Welcome to the latest Akili Trust e-newsletter
Our projects in Kenya continue to flourish and develop, so this newsletter provides us with a chance to update you on recent events. We keep in regular contact with the librarians and we put their quarterly reports on the website so you can also get a flavour of life in Kenya from these.
We are absolutely delighted that our first two bursary students graduated this year with very high grades, which should mean that they can get subsidised university places. This is very rewarding for the whole community and a great recommendation for the bursary scheme. We hope that we are going to be able to fund two further places for girl students next year; one in partnership with Hutton Dabaso and one as the result of a private donation.
In the UK we have been working hard to sort the books that you have all donated to get them ready to ship. We are just waiting for the import documents in Kenya. The libraries are very much in need of children’s books (which get so worn out) and new novels – as ever the new John Grishams are eagerly awaited, as are the new Guinness Book of Records. When the books arrive we can move towards opening our new library, which is a partnership project with one of the local secondary schools, Canon Mweri. We are providing the books and training and the school is providing the building and paying the librarian’s salary.
Our Annual Trustee Visit
Lucy Evans, our treasurer and the treasurer of our NGO (Akili Community Libraries) visited at the end of June and was able to have meetings with staff and friends of Akili and the wider communities around Dabaso and Kakuyuni. Lucy was accompanied by her husband and his son who were visiting for the first time and all were made to feel very welcome. She was able to return with an up-to-date view of all developments and fill all trustees in on current issues. A key concern is the Kenyan economy and the very high rate of inflation which will impact on all our costs. We are currently considering an increase to our librarians’ salaries and this together with our higher costs means that your donations are going to be more important than ever this year.
As part of the ongoing improvements to the outside area at Dabaso, some of which has been directly funded by a UK charity, a most beautiful mural has been painted on the outside of the library. This was created by a local artist who has included children reading books, computer use and studying as well as geographical features of the area. The children are wearing the uniforms of the three schools serviced by the library – Dabaso Primary School, Ngala Girls and Canon Mweri. In addition the artist has drawn members of the community to reflect the other uses of the library.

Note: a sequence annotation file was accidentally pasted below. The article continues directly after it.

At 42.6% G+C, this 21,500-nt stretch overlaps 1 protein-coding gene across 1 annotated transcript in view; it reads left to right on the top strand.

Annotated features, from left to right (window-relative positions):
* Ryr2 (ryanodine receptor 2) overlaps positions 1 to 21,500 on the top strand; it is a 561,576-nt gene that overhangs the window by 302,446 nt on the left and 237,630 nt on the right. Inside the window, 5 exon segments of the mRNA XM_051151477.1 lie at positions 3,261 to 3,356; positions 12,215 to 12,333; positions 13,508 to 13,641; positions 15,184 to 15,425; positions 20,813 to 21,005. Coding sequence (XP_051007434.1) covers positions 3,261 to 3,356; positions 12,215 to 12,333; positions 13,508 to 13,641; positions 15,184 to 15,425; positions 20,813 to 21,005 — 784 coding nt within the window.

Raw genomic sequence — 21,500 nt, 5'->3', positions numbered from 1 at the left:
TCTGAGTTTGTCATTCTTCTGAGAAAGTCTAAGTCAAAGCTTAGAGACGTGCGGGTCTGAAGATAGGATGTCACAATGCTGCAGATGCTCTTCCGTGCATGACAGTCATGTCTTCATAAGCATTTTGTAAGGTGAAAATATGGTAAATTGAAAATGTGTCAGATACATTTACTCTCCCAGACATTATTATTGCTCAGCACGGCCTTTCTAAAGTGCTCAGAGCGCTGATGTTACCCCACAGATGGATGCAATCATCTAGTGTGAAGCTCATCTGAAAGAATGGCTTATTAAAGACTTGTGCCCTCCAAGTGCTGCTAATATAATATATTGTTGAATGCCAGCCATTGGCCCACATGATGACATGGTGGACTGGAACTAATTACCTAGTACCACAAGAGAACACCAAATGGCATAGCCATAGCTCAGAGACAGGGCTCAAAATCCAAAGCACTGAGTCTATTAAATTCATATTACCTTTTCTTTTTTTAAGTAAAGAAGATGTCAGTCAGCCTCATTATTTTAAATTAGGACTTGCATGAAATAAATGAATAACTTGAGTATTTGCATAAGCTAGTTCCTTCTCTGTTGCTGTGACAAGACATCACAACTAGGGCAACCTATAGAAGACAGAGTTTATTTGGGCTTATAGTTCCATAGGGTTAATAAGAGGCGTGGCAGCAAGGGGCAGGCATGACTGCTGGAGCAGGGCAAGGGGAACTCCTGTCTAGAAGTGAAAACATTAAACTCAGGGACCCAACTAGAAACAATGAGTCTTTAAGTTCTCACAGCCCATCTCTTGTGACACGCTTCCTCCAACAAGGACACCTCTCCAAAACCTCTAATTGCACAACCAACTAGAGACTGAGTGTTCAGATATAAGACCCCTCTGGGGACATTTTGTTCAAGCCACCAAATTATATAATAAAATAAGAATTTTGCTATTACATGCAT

Most of the outside work is now finished and the space is much tidier and more usable. The tree planted in honour of Nicci Crowther some years ago is flourishing, and the library looks a key part of the school compound. A few overhead fans have been bought which make the indoor room a more pleasant environment for study and for people to come and read. Josephine and Fred, the staff at Dabaso, enjoy interacting with the children and are in the process of creating a “Kenyan Corner” – something they felt would be good for learning more about the wider community.
Work has now started on a giant makuti shelter which is a joint project between Akili and the school. This will provide a large area for reading, study or teaching. The children all helped in the creation of this by bringing pieces of makuti (palm leaf fronds) for the roof.
Kakuyuni is a thriving community that uses the library well and regularly. The school celebrated the Evans visit with an afternoon of traditional dance, singing and speeches and a football match against a team made up of school leavers in the community. Despite a very strong ringer with 21 year old Gareth Evans playing for the community team, Kakuyuni’s football team won the match and have continued a recent winning streak which causes great pride.
Salim, our Library Assistant, left to join the army in June and the UK and Kenyan staff are planning to recruit his replacement. Library users are now able to read newspapers and books as well as check internet and type up documents – something that long term is intended to create revenue for the library with the development of a cyber cafe. Fans have also been added in Kakuyuni library.
Mjumbe and Cornelius, our computer trainers
The computer training project that we set up with a grant from the Leggatt Trust has been so successful that we have continued the funding for a further six months. School staff, librarians, students and members of the community are all eagerly joining the programme to learn basic Microsoft skills and email. There are five working computers in Dabaso and now eight at Kakuyuni (thanks to an individual donor). All are networked with the internet and a printer. Mjumbe at Kakuyuni held his first certificate presentation ceremony during Lucy’s visit – a very celebratory occasion.
The computers have attracted new readers to the libraries, which has meant readership figures have increased from last year.
We thank you all for your support in the past and hope this newsletter gives you some idea of the ways in which your donations are being used.
What you can do to support our work or to find out more:
• Visit the website www.akilitrust.org
• Make a donation via the website or directly to one of the committee
• Offer to organise a fundraising event – however big or small, all funds are useful to us – we can help and advise
• Consider funding a bursary student
• Buy some of the postcards designed by our students
Email us on firstname.lastname@example.org for further information.
Anne, Cleo, Laura, Lucy, Pam, Ruth – the UK Akili team